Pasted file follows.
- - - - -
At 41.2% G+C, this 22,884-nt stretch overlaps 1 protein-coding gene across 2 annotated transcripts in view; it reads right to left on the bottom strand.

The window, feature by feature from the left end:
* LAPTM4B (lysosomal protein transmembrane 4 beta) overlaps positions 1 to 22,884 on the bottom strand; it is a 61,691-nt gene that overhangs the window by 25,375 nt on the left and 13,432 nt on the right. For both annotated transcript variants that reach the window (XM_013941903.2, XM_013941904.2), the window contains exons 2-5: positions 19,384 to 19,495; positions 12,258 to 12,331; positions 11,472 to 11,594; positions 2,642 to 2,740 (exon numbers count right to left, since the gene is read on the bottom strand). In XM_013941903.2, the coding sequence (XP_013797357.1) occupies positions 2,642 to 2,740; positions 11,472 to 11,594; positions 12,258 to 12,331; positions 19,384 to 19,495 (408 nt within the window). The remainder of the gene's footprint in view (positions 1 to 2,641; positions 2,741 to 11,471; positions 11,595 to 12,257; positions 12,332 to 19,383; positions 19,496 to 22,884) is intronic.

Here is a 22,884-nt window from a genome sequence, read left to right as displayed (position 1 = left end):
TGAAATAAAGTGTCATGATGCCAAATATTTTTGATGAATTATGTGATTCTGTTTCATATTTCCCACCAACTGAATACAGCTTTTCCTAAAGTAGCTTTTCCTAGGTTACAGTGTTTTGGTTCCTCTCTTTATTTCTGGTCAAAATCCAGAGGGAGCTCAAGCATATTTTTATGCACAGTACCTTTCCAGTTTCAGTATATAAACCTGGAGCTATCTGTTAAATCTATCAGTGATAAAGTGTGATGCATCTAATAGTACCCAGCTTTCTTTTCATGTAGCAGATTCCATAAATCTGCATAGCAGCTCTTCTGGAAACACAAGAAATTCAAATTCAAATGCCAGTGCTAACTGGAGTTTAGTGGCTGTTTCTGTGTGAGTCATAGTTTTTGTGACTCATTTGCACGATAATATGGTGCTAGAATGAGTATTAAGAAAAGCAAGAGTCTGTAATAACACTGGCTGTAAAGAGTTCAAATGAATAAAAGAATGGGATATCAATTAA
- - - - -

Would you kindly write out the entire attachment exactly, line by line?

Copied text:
At 41.2% G+C, this 22,884-nt stretch overlaps 1 protein-coding gene across 2 annotated transcripts in view; it reads right to left on the bottom strand.

The window, feature by feature from the left end:
* LAPTM4B (lysosomal protein transmembrane 4 beta) overlaps positions 1 to 22,884 on the bottom strand; it is a 61,691-nt gene that overhangs the window by 25,375 nt on the left and 13,432 nt on the right. For both annotated transcript variants that reach the window (XM_013941903.2, XM_013941904.2), the window contains exons 2-5: positions 19,384 to 19,495; positions 12,258 to 12,331; positions 11,472 to 11,594; positions 2,642 to 2,740 (exon numbers count right to left, since the gene is read on the bottom strand). In XM_013941903.2, the coding sequence (XP_013797357.1) occupies positions 2,642 to 2,740; positions 11,472 to 11,594; positions 12,258 to 12,331; positions 19,384 to 19,495 (408 nt within the window). The remainder of the gene's footprint in view (positions 1 to 2,641; positions 2,741 to 11,471; positions 11,595 to 12,257; positions 12,332 to 19,383; positions 19,496 to 22,884) is intronic.

Here is a 22,884-nt window from a genome sequence, read left to right as displayed (position 1 = left end):
TGAAATAAAGTGTCATGATGCCAAATATTTTTGATGAATTATGTGATTCTGTTTCATATTTCCCACCAACTGAATACAGCTTTTCCTAAAGTAGCTTTTCCTAGGTTACAGTGTTTTGGTTCCTCTCTTTATTTCTGGTCAAAATCCAGAGGGAGCTCAAGCATATTTTTATGCACAGTACCTTTCCAGTTTCAGTATATAAACCTGGAGCTATCTGTTAAATCTATCAGTGATAAAGTGTGATGCATCTAATAGTACCCAGCTTTCTTTTCATGTAGCAGATTCCATAAATCTGCATAGCAGCTCTTCTGGAAACACAAGAAATTCAAATTCAAATGCCAGTGCTAACTGGAGTTTAGTGGCTGTTTCTGTGTGAGTCATAGTTTTTGTGACTCATTTGCACGATAATATGGTGCTAGAATGAGTATTAAGAAAAGCAAGAGTCTGTAATAACACTGGCTGTAAAGAGTTCAAATGAATAAAAGAATGGGATATCAATTAA